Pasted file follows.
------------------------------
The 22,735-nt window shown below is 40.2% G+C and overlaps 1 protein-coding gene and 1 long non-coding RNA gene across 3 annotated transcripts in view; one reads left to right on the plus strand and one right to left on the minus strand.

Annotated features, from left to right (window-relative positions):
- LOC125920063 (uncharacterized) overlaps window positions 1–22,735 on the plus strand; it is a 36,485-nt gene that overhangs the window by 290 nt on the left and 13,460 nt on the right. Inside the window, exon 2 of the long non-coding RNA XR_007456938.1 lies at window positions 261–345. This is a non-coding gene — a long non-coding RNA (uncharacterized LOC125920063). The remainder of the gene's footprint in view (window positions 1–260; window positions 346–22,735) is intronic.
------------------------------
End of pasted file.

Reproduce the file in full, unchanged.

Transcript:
The 22,735-nt window shown below is 40.2% G+C and overlaps 1 protein-coding gene and 1 long non-coding RNA gene across 3 annotated transcripts in view; one reads left to right on the plus strand and one right to left on the minus strand.

Annotated features, from left to right (window-relative positions):
- LOC125920063 (uncharacterized) overlaps window positions 1–22,735 on the plus strand; it is a 36,485-nt gene that overhangs the window by 290 nt on the left and 13,460 nt on the right. Inside the window, exon 2 of the long non-coding RNA XR_007456938.1 lies at window positions 261–345. This is a non-coding gene — a long non-coding RNA (uncharacterized LOC125920063). The remainder of the gene's footprint in view (window positions 1–260; window positions 346–22,735) is intronic.